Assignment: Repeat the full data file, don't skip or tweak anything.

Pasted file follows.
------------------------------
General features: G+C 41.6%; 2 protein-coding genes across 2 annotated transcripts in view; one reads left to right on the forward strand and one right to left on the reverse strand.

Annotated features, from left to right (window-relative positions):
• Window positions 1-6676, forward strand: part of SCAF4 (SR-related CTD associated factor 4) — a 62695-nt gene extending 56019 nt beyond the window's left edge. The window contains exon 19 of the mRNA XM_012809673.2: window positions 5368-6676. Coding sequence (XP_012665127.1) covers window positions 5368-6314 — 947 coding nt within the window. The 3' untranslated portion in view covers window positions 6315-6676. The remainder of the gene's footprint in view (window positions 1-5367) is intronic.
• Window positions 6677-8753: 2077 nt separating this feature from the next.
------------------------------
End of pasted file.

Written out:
General features: G+C 41.6%; 2 protein-coding genes across 2 annotated transcripts in view; one reads left to right on the forward strand and one right to left on the reverse strand.

Annotated features, from left to right (window-relative positions):
• Window positions 1-6676, forward strand: part of SCAF4 (SR-related CTD associated factor 4) — a 62695-nt gene extending 56019 nt beyond the window's left edge. The window contains exon 19 of the mRNA XM_012809673.2: window positions 5368-6676. Coding sequence (XP_012665127.1) covers window positions 5368-6314 — 947 coding nt within the window. The 3' untranslated portion in view covers window positions 6315-6676. The remainder of the gene's footprint in view (window positions 1-5367) is intronic.
• Window positions 6677-8753: 2077 nt separating this feature from the next.